While the V8 loses out on raw horsepower (603bhp plays 681bhp), the turbocharged motor actually packs an extra 63Nm of torque. It’s not as relaxed or effortless as the V12, but it feels almost as quick; the Lusso T will sprint from 0-62mph in 3.5 seconds and hit 199mph flat out. That’s just one tenth slower and nine miles per hour shy of its more expensive stablemate.
However, where that sharp setup works well in the corners, the GTC4 Lusso T appears fidgety on the straight and narrow – especially along some of Italy’s most broken roads.
Around town, this new Lusso T belies its size, though, and never feels as large as its bulky dimensions would suggest. It’s easy to see past the long, sweeping bonnet, while the well-proportioned door mirrors allow you to squeeze through surprisingly tight gaps. The driving position is spot on, and while visibility out the back is as compromised as ever, the standard-fit reversing camera takes the strain away from any tricky manoeuvres.
However, the compliant ride at low speeds worsens on the motorway – where the GTC4 Lusso’s Comfort setting doesn’t seem to soften the car’s reaction to bigger lumps and bumps. The car feels more fluid on smoother surfaces but this is unlikely to improve back in the UK, where we expect the wide-section front and rear tyres will show a tendency to tramline towards larger ruts and potholes.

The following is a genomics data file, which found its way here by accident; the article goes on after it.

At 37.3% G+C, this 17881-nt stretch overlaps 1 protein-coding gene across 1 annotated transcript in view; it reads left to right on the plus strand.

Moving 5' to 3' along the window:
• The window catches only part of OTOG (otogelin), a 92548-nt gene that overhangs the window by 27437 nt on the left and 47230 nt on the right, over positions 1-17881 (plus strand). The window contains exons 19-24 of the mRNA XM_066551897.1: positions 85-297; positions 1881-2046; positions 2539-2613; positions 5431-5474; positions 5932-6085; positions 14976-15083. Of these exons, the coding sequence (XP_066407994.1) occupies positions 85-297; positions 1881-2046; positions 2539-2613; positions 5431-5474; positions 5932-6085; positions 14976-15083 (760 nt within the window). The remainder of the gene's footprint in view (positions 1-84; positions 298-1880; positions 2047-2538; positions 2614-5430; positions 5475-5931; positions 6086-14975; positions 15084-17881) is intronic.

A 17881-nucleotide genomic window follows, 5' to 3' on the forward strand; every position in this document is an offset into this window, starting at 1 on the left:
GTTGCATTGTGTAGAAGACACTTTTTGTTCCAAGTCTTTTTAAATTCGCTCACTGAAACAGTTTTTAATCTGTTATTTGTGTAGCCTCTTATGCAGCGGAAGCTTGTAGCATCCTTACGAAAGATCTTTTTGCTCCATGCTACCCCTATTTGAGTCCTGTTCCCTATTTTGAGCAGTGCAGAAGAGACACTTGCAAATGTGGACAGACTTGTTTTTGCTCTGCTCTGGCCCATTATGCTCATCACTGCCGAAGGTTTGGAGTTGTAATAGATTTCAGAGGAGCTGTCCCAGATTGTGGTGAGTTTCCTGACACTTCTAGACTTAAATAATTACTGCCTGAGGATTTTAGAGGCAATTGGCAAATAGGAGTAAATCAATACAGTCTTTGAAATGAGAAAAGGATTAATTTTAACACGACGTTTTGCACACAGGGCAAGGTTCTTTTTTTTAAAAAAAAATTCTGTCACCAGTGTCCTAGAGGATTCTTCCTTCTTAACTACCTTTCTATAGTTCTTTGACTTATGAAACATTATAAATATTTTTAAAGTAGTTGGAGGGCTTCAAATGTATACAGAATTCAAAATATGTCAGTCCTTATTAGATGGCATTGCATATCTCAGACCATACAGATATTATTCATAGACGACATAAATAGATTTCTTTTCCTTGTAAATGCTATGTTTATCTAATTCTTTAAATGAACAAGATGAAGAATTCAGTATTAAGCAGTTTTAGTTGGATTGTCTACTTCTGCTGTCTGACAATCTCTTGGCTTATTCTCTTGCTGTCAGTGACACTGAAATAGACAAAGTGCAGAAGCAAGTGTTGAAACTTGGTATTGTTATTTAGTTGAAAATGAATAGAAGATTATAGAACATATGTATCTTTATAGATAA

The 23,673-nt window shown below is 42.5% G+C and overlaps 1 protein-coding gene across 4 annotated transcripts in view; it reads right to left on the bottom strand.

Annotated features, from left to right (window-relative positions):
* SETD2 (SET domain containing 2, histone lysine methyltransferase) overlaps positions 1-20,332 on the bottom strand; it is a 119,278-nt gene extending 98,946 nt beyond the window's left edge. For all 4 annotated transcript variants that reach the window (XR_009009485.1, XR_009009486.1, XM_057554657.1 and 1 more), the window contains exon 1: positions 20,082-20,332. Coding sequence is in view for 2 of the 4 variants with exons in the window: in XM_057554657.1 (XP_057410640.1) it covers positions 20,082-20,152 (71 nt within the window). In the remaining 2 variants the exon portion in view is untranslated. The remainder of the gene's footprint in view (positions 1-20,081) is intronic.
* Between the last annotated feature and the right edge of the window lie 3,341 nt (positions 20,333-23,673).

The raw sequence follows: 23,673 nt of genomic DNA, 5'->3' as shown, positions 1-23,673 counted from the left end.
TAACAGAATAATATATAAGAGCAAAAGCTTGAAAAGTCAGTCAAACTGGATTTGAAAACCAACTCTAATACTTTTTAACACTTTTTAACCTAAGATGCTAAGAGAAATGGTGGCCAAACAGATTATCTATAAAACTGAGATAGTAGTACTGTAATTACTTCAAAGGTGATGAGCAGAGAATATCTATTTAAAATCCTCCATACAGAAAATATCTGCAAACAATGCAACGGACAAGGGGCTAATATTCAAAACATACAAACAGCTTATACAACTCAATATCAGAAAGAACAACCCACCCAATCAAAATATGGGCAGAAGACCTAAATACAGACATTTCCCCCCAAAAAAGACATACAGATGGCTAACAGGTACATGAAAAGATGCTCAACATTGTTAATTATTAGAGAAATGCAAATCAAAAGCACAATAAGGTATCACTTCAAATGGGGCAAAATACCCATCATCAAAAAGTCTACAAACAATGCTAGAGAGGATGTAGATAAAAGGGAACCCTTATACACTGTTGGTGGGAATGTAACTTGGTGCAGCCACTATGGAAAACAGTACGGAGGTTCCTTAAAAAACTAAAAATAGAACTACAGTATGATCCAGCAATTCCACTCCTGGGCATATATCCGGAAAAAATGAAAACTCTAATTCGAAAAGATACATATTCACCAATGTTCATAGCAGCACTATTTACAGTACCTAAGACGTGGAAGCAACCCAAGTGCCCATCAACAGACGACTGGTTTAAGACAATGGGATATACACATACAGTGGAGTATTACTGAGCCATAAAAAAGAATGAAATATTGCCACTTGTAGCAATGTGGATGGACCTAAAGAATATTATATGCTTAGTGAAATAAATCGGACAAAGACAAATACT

Refinement is otherwise very good, and with the car in its default Comfort setting (switchable via Ferrari’s distinguished Mannetino toggle), the GTC4 Lusso T will cruise at 70-80mph without so much as a murmur from under the bonnet. Plant the throttle or push the car into Sport mode and the previously restrained V8 springs into action.
Despite all this performance, Ferrari claims a 32 per cent improvement in fuel economy and a 25 per cent drop in CO2 emissions. Of course, if you drive the Lusso T like your pants are on fire you’ll see your predicted range plummet, but at a steady cruise this is the first four-seat Ferrari capable of more than 20mpg.
Visually, the GTC4 Lusso T is almost indistinguishable from the existing car. Save for some new 20-inch wheels and a set of bespoke exhaust pipes, the V8 uses the same shell as the 12-cylinder car. Subtly revised over the old FF, the GTC uses revised lights front and rear, a reprofiled grille and fresh bumpers too.
It’s a similar story inside, where the new version uses the existing car’s cabin without changes. That means the same responsive and intuitive 10.25-inch cental touchscreen, carbon fibre trim and leather-topped dashboard. The huge central rev counter sits right in your eye-line, while the gimmicky eight-inch passenger display remains, too, allowing your partner access to trip information, speed and nav instructions.
As it’s based on the same body, the Lusso T gets the same spacious interior as the non-turbo model – with room for two adults in the back and a couple of small suitcases in the boot. Ferrari claims a 450-litre load-bay, but the large step means you’ll need to be creative if you want to carry four people and their luggage for a long weekend away. The seats do fold, and there’s a standard-fit ski hatch for improved versatility.